Sarala Minni – Kahaniwali Nani – Storyteller

Posted October 17, 2017 12:24 pm by

A Bangalorean, 61 year old Sarla Minni, better known as Kahaniwali Nani to 10,000 eager listeners sets a perfect example that if you have a vision and a will and can use the modern technology wisely you can definitely do wonders. At an age when most people complain about petty things in life, about loneliness or aimless life, this humble granny has set an example and is providing a platform to her counterparts to use their experience and wisdom wisely. Instead of restricting herself to a monotonous life she has extended her family of listeners beyond all boundaries.
She records bedtime stories for children and broadcasts them over a messaging App Telegram for her 10,000 “grandchildren”.

Her stories have now become immensely popular. Every other day she is approached by some or the other media person. So is her charm that Blog writers like Tanya Munshi, Indian women blog, Digital newspapers like The News Minute, The Hindu and feature programs like BBC World Service Radio(UK) have covered her in their programs. Even the local print media like ,Matrabhoomi, Andhra Jyoti have published articles on Kahaniwali Nani.

Everyone who pursue this unique art has a twisting and turning origin story. I’m curious what drew you in.
I believe, “ A story is a child’s right.” I love telling stories to children. I have been doing this since past 40 years, telling stories to my nephews and nieces and now to their children as well. When my niece Parul Rampuria suggested that I record stories and send to her, to be circulated among friends and family, the idea of Kahaniwali Nani came into being. We received an overwhelming response during experimentation and finally we launched Kahaniwali Nani on the 21st of March this year.

“Kahaniwalinani” – brings a warm smile on every child’s face. How did you come up with such an affectionate title?
As I have mentioned above I started this with inspiration and help of my niece Parul. She initially suggested the name “Kahaniwali”. As my grandson Vivan, who calls me nani has been listening to my stories very fondly since he was a year old, I added “Nani” to the title. This is how “Kahaniwali Nani” came up.

Isn’t it enough just to read to children? Why is story telling different/better?
Reading to children is very good and can be equated with storytelling if done with voice modulation and action. However, storytelling is different because it has better scope for improvisation and provides opportunity for visualisation.

What are the key ingredients to a good spoken word story?
Improvisation, voice modulation and above all a visual language are the most important ingredients to a good spoken word story. The story has to be in a visual language where imagery is used to convey ideas and meaning of the story. It should be like you make them see thought closed eyes.

The idea of working in a medium that deals with a single sense—hearing—is fascinating. How can an audio storyteller find a variety of artistic tools to use?
The power of medium lies in letting the boundless imagination of the child flow. The story itself has to be interesting enough to captivate the child. Keeping the story interactive is another way of keeping the child interested in the story.

You must be having different themes for different age groups. Can you please throw some light on that?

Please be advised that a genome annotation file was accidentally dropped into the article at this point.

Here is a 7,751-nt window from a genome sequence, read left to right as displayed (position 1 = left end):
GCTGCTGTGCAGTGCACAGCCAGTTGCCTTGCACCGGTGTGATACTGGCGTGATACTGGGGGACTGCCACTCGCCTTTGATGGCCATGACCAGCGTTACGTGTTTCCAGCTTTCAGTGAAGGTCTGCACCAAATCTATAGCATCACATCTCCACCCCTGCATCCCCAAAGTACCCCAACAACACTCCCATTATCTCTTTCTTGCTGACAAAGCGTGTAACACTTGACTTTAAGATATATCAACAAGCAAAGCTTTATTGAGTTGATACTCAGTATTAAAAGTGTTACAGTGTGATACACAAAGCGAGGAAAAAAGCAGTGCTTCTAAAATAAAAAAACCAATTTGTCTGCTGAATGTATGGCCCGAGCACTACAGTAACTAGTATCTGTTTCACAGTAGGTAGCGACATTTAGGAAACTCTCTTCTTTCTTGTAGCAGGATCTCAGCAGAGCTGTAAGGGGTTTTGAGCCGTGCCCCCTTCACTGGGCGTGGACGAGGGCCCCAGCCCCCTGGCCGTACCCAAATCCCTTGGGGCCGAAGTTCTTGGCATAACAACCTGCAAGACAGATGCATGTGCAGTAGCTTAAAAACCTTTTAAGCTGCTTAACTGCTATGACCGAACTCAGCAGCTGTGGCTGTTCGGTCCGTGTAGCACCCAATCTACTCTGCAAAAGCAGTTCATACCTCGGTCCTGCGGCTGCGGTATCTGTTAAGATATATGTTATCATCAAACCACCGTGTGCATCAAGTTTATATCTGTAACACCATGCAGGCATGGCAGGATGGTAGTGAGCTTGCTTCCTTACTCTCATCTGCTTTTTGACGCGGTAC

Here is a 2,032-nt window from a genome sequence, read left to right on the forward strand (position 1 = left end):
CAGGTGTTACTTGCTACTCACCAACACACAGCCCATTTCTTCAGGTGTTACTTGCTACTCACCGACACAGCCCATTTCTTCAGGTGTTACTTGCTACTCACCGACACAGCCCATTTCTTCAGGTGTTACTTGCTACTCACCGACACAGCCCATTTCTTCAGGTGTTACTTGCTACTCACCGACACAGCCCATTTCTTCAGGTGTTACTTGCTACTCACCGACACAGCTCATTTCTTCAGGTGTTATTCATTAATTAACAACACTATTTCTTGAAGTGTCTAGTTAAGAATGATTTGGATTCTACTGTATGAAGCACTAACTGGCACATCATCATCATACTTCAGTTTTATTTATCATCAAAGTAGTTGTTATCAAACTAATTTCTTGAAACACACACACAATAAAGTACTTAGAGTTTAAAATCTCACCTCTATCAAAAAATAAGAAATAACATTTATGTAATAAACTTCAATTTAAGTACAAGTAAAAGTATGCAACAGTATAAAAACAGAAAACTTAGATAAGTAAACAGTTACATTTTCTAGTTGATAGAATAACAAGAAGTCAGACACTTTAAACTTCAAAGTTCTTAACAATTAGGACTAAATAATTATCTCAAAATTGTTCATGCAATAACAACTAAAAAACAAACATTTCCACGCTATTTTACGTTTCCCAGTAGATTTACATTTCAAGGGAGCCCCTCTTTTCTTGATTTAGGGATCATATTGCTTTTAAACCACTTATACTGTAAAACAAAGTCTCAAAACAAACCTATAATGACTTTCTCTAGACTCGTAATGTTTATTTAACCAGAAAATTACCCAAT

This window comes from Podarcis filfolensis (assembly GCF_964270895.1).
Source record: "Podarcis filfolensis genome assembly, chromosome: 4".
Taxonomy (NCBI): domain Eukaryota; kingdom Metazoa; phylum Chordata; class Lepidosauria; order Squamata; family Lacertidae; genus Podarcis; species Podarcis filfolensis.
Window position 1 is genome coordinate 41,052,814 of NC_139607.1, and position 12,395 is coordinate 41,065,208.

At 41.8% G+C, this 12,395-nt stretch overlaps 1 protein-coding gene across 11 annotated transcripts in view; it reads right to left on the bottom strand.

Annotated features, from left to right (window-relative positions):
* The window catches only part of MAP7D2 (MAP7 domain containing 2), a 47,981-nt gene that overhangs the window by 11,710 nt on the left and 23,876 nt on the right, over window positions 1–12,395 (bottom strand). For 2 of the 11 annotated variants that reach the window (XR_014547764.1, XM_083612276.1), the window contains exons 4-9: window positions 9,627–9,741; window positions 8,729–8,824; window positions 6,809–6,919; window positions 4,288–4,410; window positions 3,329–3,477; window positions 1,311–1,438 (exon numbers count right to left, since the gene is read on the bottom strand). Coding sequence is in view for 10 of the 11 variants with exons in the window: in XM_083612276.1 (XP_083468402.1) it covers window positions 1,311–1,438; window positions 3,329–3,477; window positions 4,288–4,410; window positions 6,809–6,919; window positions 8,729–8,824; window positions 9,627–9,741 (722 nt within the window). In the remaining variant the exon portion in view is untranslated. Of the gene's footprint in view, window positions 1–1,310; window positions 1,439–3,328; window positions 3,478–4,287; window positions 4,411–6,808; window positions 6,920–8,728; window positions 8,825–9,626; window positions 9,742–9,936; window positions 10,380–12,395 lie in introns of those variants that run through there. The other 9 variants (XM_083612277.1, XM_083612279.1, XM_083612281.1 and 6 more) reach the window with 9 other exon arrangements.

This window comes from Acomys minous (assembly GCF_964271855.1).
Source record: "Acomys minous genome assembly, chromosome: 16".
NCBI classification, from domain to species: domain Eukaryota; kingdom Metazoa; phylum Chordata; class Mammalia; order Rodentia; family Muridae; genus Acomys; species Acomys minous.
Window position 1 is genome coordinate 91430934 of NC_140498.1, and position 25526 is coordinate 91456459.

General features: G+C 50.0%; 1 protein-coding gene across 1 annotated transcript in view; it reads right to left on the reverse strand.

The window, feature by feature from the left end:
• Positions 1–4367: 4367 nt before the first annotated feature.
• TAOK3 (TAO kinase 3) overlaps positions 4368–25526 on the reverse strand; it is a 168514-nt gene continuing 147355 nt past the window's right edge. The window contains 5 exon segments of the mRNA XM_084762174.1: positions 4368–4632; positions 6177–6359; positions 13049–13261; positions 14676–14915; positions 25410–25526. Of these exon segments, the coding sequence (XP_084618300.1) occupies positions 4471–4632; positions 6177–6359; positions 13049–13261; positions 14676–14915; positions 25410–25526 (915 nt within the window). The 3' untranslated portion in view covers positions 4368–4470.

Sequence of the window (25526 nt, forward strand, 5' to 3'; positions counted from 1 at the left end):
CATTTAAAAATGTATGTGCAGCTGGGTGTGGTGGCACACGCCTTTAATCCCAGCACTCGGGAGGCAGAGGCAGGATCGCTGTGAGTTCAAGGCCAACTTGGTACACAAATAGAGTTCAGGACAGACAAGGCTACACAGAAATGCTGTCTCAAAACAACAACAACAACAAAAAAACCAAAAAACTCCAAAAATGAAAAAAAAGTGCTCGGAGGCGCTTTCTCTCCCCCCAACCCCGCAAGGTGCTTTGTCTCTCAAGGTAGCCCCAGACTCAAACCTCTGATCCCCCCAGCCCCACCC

I don’t have any specific theme for different age groups. I send simple stories across themes like animal stories, festival related stories, humorous stories, value base stories etc. Most of them are folk lures. So that children of all ages can enjoy them.

What is the usual age group of your listeners? To which age group do you enjoy telling stories the most?
The usual age group of my listeners is 2-10 years. However, our listeners include new born, grandparents and would-be-mothers as well. I enjoy telling stories to all of them.

What role, according to you, does storytelling play in the classroom? How can it be incorporated in the school curriculum?
In a normal classroom interaction, teaching is often assisted with some kind of visual aid like text books, charts, models etc. Storytelling can be incorporate as creative thinking, where teacher and students can share their thoughts through stories by building fictional characters.

Your views on storing telling in the classroom as teaching strategy.
It can be a very good strategy and should be definitely utilised. Research shows that when children are exposed to stories it helps them develop comprehension and logic skills which helps in development of communication process and education skills.

What are the learnings/feedback you get from your listeners? Would you like to share any particular experience that stands out?
I get loads of lovely, fun-filled, emotional feedbacks from my listeners. Quoting a few of them.
> Your stories are improving my kid’s language skills. Especially your Hindi is too good and your stories are really helpful in learning the language. English too is wonderful.
> Sid only heard it once and remembered it to tell it on the dining table- so you have a great art of telling good stories and making them imagine and that helps them to recite.
> Wow awesome. Your voice and words are so clear. It’s like you are sitting in front of us.
> I am Revathi, Kritanus mother. Even when I listen to the story, keeping my eyes closed, I too feel as u are sitting near us and narrating the story.
> You have become a family member. Your voice everything was felt …………………………….
> Hi, Kahaniwali Naniji, what an amazing thought behind your kind thoughts and the name- Superb – great initiative. Yeh dil mange more.

kahanwali nani poster